My research focuses on the ecology and evolution of individual differences in behavior, life history, and physiology that we observe within populations. I focus on the role of individual phenotypic variation in eco-evolutionary dynamics. I investigate this topic through multiple projects that lead me to work with pretty interesting people.
- Individual phenotypic variation and interspecific interactions. I am currently developing a project linking individual risk taking (or boldness) and diet in Trinidadian guppies. The main objective is to understand how the composition in boldness of different populations shapes to impact that guppies have on the community of invertebrates in the streams. In turn, the structure of invertebrate communities in streams can favor particular phenotypes, and explain the maintenance of behavioral variation with guppy populations.
- Individual phenotypic variation and intra-specific interactions. Along with Orr Spiegel and Damien Farine, I also investigate the evolutionary consequences of group phenotypic composition. In many systems, individual variation in phenotypes harbored by a population or a group is both the result of selection and an agent of selection itself. We recently published a review of this topic. I plan on expanding on this topic using models and empirical studies.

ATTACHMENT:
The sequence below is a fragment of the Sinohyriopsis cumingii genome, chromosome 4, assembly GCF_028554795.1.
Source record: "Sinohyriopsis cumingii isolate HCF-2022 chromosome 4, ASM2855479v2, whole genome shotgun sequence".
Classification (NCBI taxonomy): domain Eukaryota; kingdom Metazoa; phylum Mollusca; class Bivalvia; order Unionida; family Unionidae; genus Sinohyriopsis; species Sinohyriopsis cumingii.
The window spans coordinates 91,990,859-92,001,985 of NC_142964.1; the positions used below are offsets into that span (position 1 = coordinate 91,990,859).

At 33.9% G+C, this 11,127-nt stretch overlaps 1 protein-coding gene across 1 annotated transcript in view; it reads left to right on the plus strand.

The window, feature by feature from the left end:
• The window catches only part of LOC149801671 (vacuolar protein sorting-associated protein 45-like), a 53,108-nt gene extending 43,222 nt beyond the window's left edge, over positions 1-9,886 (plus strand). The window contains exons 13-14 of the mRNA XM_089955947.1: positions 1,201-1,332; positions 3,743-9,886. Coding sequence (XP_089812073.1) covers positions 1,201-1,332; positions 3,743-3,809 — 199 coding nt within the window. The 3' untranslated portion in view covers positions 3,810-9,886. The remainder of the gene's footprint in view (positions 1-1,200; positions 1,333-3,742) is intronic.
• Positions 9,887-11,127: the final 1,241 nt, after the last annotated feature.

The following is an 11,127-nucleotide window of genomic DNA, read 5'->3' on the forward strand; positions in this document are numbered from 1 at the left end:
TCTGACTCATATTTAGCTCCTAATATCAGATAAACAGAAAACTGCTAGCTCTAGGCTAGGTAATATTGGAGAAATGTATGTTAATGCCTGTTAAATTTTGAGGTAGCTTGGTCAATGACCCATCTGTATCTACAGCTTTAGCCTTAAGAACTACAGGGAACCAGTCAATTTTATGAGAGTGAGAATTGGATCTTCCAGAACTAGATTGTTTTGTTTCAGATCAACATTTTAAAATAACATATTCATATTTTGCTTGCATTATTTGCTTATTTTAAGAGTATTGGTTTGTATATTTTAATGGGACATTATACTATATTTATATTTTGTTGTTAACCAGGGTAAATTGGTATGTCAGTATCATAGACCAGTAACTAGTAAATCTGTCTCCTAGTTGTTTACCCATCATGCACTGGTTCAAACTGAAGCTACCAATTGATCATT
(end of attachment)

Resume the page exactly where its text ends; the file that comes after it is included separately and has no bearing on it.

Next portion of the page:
- I am applying an ecological approach to study the behavior of video game players in virtual worlds. Virtual worlds are structured environments where ecological processes (competition, cooperation, predation, resource distribution) shape the structure of social interactions. This project aims both at informing game design with eco-evolutionary theory, and using video game data to test, refine, and increase the predictive power of ecological theory. Read more about it there.
- I am also still analyzing the links between animal personality, life history and cortisol stress reactivity in eastern chipmunks with Denis Réale, Dany Garant, Fanie Pelletier, and Patrick Bergeron. I am continuing analyses on water striders to investigate how individual differences and behavioral consistency affect mating systems and sexual selection in collaboration with Andy Sih and Tina Wey.
Read more on my research here.
Contact me: firstname.lastname@example.org